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Pediatric Dyslipidemia

Pediatric Dyslipidemia 

  • Dyslipidemia is more harmful in children and young adults than in the elderly. Every 1% rise in total cholesterol boosts a young adult’s heart disease risk by 4-5%, compared to only by 1% in older adults.1
  • Increases in the blood levels of cholesterol and other lipoprotein fractions have consistently been shown to increase an individual’s risk for CAD (coronary artery disease). Several studies, including findings from the seminal Bogalusa Heart Study of children and adolescents, have shown that blood lipid levels “track” over time, though many individuals change their track, most typically downwards, with more prolonged observation. 2
  • It is recommended that, at a minimum, children should have multiple determinations of their blood lipids performed to more accurately characterize their actual lipid profile, especially before instituting medical treatment that may last for life. 2
  • Using established cut points, researchers have found that substantial proportions of individuals with high-risk blood lipid and lipoprotein levels at a young age, no longer had high-risk levels as adults. Of the participants who had high-risk levels in youth, those became obese or remained obese and/or those who commenced or continued smoking were more likely to maintain high-risk blood lipid and lipoprotein levels.3
  • Unhealthy lifestyle changes that occur between youth and adulthood affect whether an individual maintains, loses, or develops high-risk blood lipid levels in adulthood. Interventions that promote weight control in the first instance, but also physical activity, not smoking, and improved socioeconomic status in the transition from youth to adulthood, are likely to be of benefit in preventing adult dyslipidemia.3
  • These results support the potential value of screening for high cholesterol in childhood on a population basis. Screening and intervention program designed to promote nonsmoking, weight control, and a prudent diet is likely to yield great benefits.4
Table 130A. Acceptable, Borderline-High, and High Plasma Lipid, Lipoprotein and Apolipoprotein Concentrations (mg/dL) For Children and Adolescents* 2 
Category Acceptable Borderline High+
TC  170 170-199 200
LDL-C  110 110-129 130
Non-HDL-C < 120 120-144 > 145
ApoB < 90 90-109 > 110
TG
0-9 years  75 75-99 100
10-19 years  90 90-129 130
Category Acceptable Borderline Low+
HDL-C > 45 40-45 < 40
ApoA-I >120 115-120 <115
*Values for plasma lipid and lipoprotein levels are from the National Cholesterol Education Program (NCEP)
  •   In heterozygous hypercholesterolemia in which LDL cholesterol levels are minimally 160 mg/dL and typically over 200 mg/dL and total cholesterol levels exceed 250 mg/dL beginning in infancy, 50 per cent of men and 25 per cent of women experience clinical coronary events by age 50.2
  • Approximately 50% of children with a family history of heart attack or personal history of stroke have elevated levels of Lp(a) 5 6. In some families, isolated elevated Lp(a) levels have been seen with premature CAD and normal cholesterol levels.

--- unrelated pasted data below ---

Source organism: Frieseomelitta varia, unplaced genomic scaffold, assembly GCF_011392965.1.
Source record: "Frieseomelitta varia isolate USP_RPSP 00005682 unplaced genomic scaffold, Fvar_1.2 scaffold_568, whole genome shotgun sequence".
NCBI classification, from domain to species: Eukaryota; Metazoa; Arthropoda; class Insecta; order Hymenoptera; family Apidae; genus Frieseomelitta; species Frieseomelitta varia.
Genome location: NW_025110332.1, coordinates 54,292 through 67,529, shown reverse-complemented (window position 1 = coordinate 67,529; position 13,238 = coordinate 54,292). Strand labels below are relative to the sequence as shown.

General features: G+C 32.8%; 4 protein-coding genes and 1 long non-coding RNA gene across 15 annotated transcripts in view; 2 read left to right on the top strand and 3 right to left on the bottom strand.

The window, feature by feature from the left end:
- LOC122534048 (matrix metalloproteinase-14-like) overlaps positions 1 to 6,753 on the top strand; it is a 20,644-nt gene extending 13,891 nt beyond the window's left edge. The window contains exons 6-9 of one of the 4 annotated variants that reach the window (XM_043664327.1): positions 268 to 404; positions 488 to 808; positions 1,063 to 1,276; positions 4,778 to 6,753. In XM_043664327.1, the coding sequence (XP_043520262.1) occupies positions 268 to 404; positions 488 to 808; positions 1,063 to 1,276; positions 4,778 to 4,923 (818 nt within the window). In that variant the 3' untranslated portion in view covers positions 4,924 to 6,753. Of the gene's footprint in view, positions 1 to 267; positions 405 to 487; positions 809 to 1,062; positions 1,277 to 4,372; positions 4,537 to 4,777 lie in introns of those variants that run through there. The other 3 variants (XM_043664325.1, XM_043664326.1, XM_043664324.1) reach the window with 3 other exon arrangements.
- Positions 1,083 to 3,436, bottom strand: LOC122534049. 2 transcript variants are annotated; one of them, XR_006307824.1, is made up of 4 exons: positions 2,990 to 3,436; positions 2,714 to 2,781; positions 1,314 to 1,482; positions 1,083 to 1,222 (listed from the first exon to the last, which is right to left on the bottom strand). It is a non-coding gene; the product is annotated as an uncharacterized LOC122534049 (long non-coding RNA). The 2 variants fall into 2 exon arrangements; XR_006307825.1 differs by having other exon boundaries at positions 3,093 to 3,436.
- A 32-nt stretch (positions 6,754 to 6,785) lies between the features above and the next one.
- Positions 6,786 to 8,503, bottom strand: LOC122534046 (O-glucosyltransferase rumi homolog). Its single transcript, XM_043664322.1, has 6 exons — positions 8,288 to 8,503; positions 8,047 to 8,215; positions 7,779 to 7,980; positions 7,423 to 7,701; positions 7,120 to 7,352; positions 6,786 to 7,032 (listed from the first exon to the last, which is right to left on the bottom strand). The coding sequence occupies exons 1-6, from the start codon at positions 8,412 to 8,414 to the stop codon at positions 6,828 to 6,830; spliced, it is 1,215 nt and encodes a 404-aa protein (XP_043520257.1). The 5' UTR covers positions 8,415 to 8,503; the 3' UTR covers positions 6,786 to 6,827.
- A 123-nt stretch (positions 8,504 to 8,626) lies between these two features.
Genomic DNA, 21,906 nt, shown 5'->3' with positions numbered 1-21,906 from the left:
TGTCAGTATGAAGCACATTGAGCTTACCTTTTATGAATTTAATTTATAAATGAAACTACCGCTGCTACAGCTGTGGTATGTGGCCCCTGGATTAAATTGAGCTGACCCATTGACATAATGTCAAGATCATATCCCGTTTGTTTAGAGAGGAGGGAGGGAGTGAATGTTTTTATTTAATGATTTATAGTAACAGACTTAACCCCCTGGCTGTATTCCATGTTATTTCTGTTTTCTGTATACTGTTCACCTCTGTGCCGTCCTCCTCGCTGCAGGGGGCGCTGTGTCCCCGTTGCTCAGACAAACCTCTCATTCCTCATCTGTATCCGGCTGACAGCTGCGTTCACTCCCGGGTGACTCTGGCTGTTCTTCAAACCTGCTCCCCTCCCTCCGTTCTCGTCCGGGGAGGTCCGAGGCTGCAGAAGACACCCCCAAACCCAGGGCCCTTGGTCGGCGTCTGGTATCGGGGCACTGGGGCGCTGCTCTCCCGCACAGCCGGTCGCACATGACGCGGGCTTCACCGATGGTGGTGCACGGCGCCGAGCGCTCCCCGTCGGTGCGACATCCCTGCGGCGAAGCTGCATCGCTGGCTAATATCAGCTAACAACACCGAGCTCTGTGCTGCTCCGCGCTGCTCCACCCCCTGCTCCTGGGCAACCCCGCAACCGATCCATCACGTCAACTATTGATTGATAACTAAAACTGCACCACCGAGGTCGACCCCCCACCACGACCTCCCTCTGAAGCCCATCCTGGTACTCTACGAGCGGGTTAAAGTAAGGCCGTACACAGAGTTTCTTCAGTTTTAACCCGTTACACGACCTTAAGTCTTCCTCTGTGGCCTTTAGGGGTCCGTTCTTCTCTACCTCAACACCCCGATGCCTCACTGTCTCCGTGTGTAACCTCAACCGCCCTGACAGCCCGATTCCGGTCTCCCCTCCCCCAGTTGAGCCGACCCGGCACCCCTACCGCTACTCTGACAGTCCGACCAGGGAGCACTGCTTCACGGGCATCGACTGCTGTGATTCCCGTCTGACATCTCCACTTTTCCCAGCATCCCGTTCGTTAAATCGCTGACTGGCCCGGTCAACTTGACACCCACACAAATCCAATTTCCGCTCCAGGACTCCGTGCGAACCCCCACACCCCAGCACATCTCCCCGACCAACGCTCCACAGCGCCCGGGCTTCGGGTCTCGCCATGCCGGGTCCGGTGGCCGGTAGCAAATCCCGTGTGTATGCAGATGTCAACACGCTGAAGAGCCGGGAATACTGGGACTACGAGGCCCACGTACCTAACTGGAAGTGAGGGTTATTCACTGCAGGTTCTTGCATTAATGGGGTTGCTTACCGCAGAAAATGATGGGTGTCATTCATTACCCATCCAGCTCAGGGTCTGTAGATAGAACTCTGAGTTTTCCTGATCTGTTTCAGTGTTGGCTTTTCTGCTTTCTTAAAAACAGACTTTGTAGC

FAQ

When to screen children for dyslipidemia?

No lipid screening is recommended for children until 2 years. It is recommended for children 2-8 years under the following conditions. Premature CAD in parents, grandparent, aunt, uncle or sibling; parent with dyslipidemia or TC>240; child has diabetes, high blood pressure, obesity or smoking; Child has a moderate- or high-risk medical condition. Universal screening at age 9-11 years and again at 17-21 years; non-HDL-C of >145  is considered high. Change in personal or family history warrants lipid evaluation at ages 12-16. 2, 7

 Sources

1.Enas E.A., Hancy Chennikkara Pazhoor MD, Arun Kuruvila MBBS, Krishnaswami Vijayaraghavan MD F. Intensive Statin Therapy for Indians:Part I Benefits. Indian Heart J 2011; 63: 211-227.

2. Daniels SR. Integrated Guidelines for Cardiovascular Health and Risk Reduction in Children and Adolescents:

 Report from National Heart, Lung and Blood Institute.Bethesda,http://www.nhlbi.nih.gov/guidelines/cvd_ped/index.htm2011

3. Magnussen CG, Thomson R, Cleland VJ, Ukoumunne OC, Dwyer T, Venn A. Factors affecting the stability of blood lipid and lipoprotein levels from youth to adulthood: evidence from the Childhood Determinants of Adult Health Study. Arch Pediatr Adolesc Med. Jan 2011;165(1):68-76. 

4. Stuhldreher WL, Orchard TJ, Donahue RP, Kuller LH, Gloninger MF, Drash AL. Cholesterol screening in childhood: sixteen-year Beaver County Lipid Study experience. J Pediatr. Oct 1991;119(4):551-556. 

5. Nowak-Gottl U, Langer C, Bergs S, Thedieck S, Strater R, Stoll M. Genetics of hemostasis: differential effects of heritability and household components influencing lipid concentrations and clotting factor levels in 282 pediatric stroke families. Environ Health Perspect. Jun 2008;116(6):839-843. 

6. Simma B, Martin G, Muller T, Huemer M. Risk factors for pediatric stroke: consequences for therapy and quality of life. Pediatr Neurol. Aug 2007;37(2):121-126. 

7. Daniels SR, Greer FR. Lipid screening and cardiovascular health in childhood. Pediatrics. Jul 2008;122(1):198-208.

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